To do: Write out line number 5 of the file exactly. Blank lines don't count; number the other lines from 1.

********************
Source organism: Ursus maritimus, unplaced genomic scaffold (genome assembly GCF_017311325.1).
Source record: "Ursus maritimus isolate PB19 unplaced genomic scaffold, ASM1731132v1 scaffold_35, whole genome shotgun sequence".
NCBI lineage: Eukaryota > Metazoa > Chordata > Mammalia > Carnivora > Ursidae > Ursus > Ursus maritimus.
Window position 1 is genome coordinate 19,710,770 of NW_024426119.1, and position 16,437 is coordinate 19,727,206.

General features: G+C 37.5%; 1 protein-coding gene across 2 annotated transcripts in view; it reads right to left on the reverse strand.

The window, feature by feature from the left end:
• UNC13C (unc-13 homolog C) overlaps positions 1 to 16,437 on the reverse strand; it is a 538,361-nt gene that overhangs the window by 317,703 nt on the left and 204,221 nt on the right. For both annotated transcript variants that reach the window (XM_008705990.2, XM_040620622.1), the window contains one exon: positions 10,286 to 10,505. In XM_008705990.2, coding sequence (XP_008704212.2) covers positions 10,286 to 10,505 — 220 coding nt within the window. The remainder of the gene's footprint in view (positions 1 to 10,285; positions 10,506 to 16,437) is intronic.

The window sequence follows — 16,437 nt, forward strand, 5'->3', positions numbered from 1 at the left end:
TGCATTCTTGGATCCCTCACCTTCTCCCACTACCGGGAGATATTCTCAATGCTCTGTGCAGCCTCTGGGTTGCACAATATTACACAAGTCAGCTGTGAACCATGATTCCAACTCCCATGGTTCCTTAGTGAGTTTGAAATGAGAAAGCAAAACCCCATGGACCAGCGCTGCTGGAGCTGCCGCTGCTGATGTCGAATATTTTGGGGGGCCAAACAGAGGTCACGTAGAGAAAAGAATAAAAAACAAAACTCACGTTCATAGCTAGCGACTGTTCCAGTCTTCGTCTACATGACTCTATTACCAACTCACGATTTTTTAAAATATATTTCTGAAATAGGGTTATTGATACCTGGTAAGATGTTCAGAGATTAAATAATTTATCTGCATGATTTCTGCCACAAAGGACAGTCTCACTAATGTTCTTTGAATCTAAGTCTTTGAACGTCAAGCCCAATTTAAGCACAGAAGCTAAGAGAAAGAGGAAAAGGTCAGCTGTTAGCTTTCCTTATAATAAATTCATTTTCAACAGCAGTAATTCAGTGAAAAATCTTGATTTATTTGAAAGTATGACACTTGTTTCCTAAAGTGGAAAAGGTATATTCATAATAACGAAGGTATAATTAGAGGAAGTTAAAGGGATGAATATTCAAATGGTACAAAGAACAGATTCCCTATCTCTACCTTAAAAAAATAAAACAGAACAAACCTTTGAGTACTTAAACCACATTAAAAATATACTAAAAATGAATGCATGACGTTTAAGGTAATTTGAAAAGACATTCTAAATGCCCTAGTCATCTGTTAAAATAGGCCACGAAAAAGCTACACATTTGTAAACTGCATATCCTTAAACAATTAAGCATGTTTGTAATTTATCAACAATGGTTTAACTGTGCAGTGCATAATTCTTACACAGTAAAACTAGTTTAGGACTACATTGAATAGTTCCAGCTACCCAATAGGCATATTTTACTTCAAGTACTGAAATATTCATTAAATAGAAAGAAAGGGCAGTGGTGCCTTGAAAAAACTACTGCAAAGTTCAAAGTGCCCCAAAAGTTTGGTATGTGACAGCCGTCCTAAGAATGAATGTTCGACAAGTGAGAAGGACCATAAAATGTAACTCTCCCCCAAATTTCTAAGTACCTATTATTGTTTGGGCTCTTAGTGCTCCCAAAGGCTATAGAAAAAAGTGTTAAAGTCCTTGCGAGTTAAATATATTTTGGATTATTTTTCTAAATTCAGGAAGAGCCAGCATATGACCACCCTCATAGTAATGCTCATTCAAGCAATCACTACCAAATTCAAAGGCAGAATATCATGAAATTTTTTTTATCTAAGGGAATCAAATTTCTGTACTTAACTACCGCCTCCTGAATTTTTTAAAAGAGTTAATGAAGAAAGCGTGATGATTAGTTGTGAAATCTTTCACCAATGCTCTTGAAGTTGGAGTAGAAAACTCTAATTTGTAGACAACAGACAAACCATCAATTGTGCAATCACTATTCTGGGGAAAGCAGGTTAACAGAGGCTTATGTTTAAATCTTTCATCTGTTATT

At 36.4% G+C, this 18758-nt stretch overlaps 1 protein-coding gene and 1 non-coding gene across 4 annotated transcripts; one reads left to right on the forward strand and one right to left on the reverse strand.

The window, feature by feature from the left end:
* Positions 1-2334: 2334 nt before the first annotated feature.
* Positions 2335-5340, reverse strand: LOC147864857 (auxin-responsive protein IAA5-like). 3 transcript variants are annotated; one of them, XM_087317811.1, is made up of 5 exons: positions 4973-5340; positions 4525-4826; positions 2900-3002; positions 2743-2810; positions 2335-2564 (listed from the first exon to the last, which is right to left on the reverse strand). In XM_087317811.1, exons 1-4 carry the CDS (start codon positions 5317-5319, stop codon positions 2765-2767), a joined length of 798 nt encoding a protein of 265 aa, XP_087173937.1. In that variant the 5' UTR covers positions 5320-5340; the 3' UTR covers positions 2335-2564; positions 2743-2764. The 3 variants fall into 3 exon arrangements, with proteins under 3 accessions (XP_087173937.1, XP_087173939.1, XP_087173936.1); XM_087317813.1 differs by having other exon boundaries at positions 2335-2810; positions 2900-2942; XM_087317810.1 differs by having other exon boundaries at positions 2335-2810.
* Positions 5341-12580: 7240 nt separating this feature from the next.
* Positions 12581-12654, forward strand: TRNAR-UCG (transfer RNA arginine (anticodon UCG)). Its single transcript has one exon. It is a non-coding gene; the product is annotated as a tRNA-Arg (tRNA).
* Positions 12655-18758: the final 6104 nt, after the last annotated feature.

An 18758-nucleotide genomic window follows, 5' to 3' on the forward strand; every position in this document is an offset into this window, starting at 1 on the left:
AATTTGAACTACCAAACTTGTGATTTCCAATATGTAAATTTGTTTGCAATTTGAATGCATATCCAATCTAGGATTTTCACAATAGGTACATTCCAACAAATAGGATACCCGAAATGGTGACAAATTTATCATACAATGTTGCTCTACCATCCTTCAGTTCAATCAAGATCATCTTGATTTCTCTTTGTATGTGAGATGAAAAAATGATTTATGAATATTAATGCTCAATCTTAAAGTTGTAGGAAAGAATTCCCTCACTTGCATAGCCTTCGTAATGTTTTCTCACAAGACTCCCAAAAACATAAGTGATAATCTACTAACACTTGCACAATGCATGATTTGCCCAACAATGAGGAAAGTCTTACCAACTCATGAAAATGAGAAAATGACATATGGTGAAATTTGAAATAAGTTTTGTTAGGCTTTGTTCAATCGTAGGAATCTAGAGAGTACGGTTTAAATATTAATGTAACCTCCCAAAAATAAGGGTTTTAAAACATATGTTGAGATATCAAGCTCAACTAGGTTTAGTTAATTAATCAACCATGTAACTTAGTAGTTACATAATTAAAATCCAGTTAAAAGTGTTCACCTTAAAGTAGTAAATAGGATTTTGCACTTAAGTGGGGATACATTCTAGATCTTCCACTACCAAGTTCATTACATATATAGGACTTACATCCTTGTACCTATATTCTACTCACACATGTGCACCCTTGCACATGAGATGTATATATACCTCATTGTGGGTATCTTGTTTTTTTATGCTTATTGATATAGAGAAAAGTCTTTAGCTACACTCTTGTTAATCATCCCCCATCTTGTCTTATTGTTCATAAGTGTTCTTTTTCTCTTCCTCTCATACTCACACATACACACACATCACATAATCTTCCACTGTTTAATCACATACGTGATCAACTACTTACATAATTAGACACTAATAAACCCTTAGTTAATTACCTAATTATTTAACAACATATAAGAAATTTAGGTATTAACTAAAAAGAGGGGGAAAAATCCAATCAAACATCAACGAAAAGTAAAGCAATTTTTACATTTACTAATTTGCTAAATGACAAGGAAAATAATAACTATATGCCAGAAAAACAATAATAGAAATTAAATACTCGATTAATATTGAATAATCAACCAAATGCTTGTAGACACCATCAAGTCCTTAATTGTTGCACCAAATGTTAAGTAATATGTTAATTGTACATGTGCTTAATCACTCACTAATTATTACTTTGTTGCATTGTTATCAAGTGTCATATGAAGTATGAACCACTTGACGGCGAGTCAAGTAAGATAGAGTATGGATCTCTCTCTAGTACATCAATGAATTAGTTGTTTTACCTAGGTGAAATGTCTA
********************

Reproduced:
General features: G+C 37.5%; 1 protein-coding gene across 2 annotated transcripts in view; it reads right to left on the reverse strand.